Let $X$ be an $E_\infty$-space (not necessarily grouplike). Let $x \in \pi_0 X$ be an element; say that $x$ is strictly commutative if there is a map of $E_\infty$-spaces $\mathbb{Z}_{\geq 0} \to X$ that takes $1 \mapsto x$. (The terminology is abusive, as for an element to be strictly commutative is extra data than a condition.)

There is also a natural space of strictly commutative elements in $X$, given by the (derived) mapping space (in the homotopy theory of $E_\infty$-spaces) $\hom(\mathbb{Z}_{\geq 0}, X)$. I do not know of a simple presentation of $\mathbb{Z}_{\geq 0}$ as an $E_\infty$-space (the free $E_\infty$-space on one object is $\bigsqcup_{n \geq 0} B \Sigma_n$), so I am not sure how to write this space down in terms of $X$. If $X$ is grouplike, so that it can be identified with a connective spectrum, then this is the mapping space in spectra $\hom( H \mathbb{Z}, X)$.

What are examples of strictly commutative elements? For instance, I am interested in the following example: given an $E_\infty$-ring $R$, what is the space of strictly commutative elements in the infinite loop space $\Omega^\infty R$ with multiplicative structure? (Equivalently, what is the space of maps $S^0[\mathbb{Z}_{\geq 0}] \to R$ in $E_\infty$-rings?) One reason is that the $E_\infty$-ring $S^0[\mathbb{Z}_{\geq 0}]$ is easier to compute with than the free $E_\infty$-ring on a generator in degree zero, but seems to be less nice formally, and I'd like to know conditions under which an element in $\pi_0 R$ can be hit by a map from the monoid algebra.


In the "easier" grouplike case, as you say, this is related to spaces of units, and Jacob and Neil have mentioned things about $gl_1$. This thing exhibits strange behaviour, and was an object of close study (along with some serious calculation) a number of years ago.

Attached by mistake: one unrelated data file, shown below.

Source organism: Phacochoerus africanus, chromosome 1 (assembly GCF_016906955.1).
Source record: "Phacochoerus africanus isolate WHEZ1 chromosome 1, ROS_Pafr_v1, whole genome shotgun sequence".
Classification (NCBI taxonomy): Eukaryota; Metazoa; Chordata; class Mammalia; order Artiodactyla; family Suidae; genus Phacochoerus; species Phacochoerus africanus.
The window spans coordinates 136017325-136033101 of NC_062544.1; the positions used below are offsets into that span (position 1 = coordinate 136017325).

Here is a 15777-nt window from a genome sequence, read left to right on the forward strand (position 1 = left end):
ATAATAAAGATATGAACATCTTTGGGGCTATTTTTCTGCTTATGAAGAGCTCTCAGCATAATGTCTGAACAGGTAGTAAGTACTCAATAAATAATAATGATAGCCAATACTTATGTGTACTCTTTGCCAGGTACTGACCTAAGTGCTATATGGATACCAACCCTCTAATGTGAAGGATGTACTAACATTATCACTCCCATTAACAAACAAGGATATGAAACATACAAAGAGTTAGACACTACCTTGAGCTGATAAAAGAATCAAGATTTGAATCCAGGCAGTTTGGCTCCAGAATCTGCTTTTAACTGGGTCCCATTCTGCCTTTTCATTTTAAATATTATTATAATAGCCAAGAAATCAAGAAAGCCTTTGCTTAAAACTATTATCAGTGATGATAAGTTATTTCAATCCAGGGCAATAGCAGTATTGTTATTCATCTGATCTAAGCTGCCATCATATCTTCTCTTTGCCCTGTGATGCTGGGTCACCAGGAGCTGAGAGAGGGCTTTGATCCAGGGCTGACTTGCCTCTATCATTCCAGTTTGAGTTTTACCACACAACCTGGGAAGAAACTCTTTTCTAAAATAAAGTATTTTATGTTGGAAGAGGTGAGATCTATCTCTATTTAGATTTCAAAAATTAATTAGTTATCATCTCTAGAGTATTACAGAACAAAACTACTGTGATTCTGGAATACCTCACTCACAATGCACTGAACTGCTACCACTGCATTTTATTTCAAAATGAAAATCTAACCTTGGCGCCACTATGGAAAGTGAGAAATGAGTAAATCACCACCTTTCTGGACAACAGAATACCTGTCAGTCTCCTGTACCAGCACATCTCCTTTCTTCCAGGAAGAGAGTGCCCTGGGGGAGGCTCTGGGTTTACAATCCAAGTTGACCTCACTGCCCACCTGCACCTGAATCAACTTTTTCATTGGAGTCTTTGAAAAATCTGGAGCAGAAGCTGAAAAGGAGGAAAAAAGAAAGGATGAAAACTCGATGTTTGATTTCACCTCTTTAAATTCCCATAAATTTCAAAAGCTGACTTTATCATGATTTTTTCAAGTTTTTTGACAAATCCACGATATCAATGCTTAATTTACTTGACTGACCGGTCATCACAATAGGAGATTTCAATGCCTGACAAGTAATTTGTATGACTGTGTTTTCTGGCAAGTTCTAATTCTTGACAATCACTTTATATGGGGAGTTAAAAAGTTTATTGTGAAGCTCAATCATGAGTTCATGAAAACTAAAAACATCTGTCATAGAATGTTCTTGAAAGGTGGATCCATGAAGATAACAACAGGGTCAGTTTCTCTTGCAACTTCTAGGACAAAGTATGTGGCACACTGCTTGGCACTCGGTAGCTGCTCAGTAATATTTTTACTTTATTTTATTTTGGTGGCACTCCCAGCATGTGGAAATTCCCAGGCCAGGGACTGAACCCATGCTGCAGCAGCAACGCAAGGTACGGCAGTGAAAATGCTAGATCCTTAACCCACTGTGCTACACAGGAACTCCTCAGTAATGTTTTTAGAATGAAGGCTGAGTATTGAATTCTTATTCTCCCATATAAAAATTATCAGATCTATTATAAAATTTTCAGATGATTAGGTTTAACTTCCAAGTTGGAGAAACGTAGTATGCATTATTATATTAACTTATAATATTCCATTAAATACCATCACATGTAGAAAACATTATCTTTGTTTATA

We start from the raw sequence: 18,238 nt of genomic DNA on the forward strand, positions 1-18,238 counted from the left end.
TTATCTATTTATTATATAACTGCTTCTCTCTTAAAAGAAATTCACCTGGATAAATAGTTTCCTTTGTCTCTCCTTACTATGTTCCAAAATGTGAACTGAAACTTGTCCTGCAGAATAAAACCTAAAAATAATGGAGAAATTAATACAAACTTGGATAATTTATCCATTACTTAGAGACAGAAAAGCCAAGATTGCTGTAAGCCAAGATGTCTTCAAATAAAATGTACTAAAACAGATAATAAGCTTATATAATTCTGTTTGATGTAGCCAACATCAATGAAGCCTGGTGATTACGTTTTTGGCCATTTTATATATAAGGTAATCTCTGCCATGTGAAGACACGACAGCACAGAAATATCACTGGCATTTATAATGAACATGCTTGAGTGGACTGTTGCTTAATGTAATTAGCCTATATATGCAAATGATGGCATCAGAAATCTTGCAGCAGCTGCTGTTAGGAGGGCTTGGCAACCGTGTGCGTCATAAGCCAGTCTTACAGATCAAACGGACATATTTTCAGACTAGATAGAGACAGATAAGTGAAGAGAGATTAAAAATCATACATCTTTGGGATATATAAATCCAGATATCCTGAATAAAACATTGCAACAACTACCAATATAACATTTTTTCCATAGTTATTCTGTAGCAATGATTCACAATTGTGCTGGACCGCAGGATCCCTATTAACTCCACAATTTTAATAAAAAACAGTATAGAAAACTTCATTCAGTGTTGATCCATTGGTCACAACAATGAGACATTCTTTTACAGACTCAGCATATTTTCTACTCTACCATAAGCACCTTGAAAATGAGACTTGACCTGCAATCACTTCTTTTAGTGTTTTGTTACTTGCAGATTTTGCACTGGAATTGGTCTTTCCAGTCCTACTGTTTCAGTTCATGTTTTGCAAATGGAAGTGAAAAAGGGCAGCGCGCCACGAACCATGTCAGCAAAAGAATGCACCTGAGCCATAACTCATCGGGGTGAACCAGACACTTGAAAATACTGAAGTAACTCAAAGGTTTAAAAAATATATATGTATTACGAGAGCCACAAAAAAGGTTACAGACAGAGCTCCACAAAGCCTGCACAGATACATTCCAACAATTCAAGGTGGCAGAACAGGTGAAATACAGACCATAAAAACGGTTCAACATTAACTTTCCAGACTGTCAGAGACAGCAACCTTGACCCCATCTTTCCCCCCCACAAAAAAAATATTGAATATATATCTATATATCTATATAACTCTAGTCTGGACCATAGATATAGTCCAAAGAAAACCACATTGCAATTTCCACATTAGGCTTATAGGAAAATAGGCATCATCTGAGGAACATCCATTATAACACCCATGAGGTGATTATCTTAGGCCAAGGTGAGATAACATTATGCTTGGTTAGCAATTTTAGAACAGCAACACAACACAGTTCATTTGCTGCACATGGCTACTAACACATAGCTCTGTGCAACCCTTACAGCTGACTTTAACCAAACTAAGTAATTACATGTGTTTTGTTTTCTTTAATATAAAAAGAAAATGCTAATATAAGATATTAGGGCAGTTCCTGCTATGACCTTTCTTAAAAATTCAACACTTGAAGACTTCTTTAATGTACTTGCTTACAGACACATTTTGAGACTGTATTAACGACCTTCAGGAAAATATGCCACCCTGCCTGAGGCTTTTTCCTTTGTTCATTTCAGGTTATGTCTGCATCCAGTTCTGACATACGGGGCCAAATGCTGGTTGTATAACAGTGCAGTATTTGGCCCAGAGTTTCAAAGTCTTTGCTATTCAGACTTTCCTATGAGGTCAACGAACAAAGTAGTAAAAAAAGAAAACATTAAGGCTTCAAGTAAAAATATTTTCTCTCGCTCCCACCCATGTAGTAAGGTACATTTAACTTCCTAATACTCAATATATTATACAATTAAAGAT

Here's an example of something that may seem counterintuitive about the interaction between $gl_1$ and "genuinely commutative" phenomena.

Let $R$ be the graded ring $\mathbb{Z}/2[x]/x^3$, where $|x|=1$. Taking zero differential, we can view this as a commutative DGA, hence giving rise to an $E_\infty$ ring spectrum. Take $gl_1(R)$: it's a connective spectrum with homotopy groups $0, \mathbb{Z}/2, \mathbb{Z}/2$, and then zeros.

There are two such spectra: one is equivalent to a product of Eilenberg-Mac Lane spectra, and in the other the class in degree two is a multiple of $\eta$. It turns out that it's the latter, and so there is no possibility of describing it in chain-complex terms.

Why? Here's a sketch of the argument.

  • Suppose that $gl_1(R)$ is a product of Eilenberg-Mac Lane spaces.

  • Then $\pi_1$ splits off by a map $\Sigma H\mathbb{Z}/2 \to gl_1(R)$.

  • This is equivalent to an infinite loop map $K(\mathbb{Z}/2,1) \to GL_1(R)$ which is an equivalence in degree 1.

  • This is equivalent to a map of $E_\infty$ ring spectra $\Sigma^{\infty}_+ K(\mathbb{Z}/2,1) \to R$ (which hits the class in degree 1).

  • Since $R$ is an $H\mathbb{Z}/2$-algebra, this is equivalent to a map of $H\mathbb{Z}/2$-algebras $H\mathbb{Z}/2 \wedge \Sigma^\infty_+ K(\mathbb{Z}/2,1) \to R$ which is an isomorphism in degree 1.

  • On homotopy groups, this is a ring map $H_*(K(\mathbb{Z}/2,1); \mathbb{Z}/2) \to R$, where the former has the Pontrjagin product, which is an isomorphism in degree one.

  • The class in degree one in $H_*(K(\mathbb{Z}/2,1); \mathbb{Z}/2)$ squares to zero.


Here's something which may be of interest.